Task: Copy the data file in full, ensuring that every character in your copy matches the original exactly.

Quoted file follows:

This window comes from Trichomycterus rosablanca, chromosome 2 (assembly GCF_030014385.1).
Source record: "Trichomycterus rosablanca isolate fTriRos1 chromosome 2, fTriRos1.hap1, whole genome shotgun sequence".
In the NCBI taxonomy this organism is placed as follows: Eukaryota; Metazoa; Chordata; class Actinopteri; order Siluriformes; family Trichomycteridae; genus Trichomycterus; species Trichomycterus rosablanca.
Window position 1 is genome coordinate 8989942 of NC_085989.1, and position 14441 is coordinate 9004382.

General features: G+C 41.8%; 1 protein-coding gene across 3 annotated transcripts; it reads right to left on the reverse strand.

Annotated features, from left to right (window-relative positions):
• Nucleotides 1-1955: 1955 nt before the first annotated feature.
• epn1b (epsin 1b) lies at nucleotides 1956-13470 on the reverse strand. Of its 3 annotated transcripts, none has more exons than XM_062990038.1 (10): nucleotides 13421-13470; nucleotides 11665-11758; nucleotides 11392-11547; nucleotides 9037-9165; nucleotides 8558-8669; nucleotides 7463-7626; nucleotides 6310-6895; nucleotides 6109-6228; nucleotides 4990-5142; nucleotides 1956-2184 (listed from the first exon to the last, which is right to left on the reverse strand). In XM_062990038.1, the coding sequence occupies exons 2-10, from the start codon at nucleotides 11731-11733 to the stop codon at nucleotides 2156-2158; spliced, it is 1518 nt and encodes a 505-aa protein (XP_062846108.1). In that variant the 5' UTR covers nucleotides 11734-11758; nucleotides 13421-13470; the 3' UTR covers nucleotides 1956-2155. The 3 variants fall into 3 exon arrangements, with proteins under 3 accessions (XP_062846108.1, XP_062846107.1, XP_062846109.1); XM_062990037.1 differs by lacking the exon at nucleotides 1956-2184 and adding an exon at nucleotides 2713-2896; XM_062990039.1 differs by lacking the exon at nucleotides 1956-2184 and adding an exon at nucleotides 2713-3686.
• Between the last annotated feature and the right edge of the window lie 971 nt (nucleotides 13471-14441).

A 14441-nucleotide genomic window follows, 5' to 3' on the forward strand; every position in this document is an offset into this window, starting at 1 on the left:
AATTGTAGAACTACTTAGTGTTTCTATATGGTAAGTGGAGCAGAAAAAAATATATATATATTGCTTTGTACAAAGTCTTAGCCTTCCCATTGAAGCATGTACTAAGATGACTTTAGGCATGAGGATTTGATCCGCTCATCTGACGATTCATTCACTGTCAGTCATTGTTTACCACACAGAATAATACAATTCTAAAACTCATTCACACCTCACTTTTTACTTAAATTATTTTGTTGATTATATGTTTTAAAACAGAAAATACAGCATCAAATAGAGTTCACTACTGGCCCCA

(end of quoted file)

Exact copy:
This window comes from Trichomycterus rosablanca, chromosome 2 (assembly GCF_030014385.1).
Source record: "Trichomycterus rosablanca isolate fTriRos1 chromosome 2, fTriRos1.hap1, whole genome shotgun sequence".
In the NCBI taxonomy this organism is placed as follows: Eukaryota; Metazoa; Chordata; class Actinopteri; order Siluriformes; family Trichomycteridae; genus Trichomycterus; species Trichomycterus rosablanca.
Window position 1 is genome coordinate 8989942 of NC_085989.1, and position 14441 is coordinate 9004382.

General features: G+C 41.8%; 1 protein-coding gene across 3 annotated transcripts; it reads right to left on the reverse strand.

Annotated features, from left to right (window-relative positions):
• Nucleotides 1-1955: 1955 nt before the first annotated feature.
• epn1b (epsin 1b) lies at nucleotides 1956-13470 on the reverse strand. Of its 3 annotated transcripts, none has more exons than XM_062990038.1 (10): nucleotides 13421-13470; nucleotides 11665-11758; nucleotides 11392-11547; nucleotides 9037-9165; nucleotides 8558-8669; nucleotides 7463-7626; nucleotides 6310-6895; nucleotides 6109-6228; nucleotides 4990-5142; nucleotides 1956-2184 (listed from the first exon to the last, which is right to left on the reverse strand). In XM_062990038.1, the coding sequence occupies exons 2-10, from the start codon at nucleotides 11731-11733 to the stop codon at nucleotides 2156-2158; spliced, it is 1518 nt and encodes a 505-aa protein (XP_062846108.1). In that variant the 5' UTR covers nucleotides 11734-11758; nucleotides 13421-13470; the 3' UTR covers nucleotides 1956-2155. The 3 variants fall into 3 exon arrangements, with proteins under 3 accessions (XP_062846108.1, XP_062846107.1, XP_062846109.1); XM_062990037.1 differs by lacking the exon at nucleotides 1956-2184 and adding an exon at nucleotides 2713-2896; XM_062990039.1 differs by lacking the exon at nucleotides 1956-2184 and adding an exon at nucleotides 2713-3686.
• Between the last annotated feature and the right edge of the window lie 971 nt (nucleotides 13471-14441).

A 14441-nucleotide genomic window follows, 5' to 3' on the forward strand; every position in this document is an offset into this window, starting at 1 on the left:
AATTGTAGAACTACTTAGTGTTTCTATATGGTAAGTGGAGCAGAAAAAAATATATATATATTGCTTTGTACAAAGTCTTAGCCTTCCCATTGAAGCATGTACTAAGATGACTTTAGGCATGAGGATTTGATCCGCTCATCTGACGATTCATTCACTGTCAGTCATTGTTTACCACACAGAATAATACAATTCTAAAACTCATTCACACCTCACTTTTTACTTAAATTATTTTGTTGATTATATGTTTTAAAACAGAAAATACAGCATCAAATAGAGTTCACTACTGGCCCCA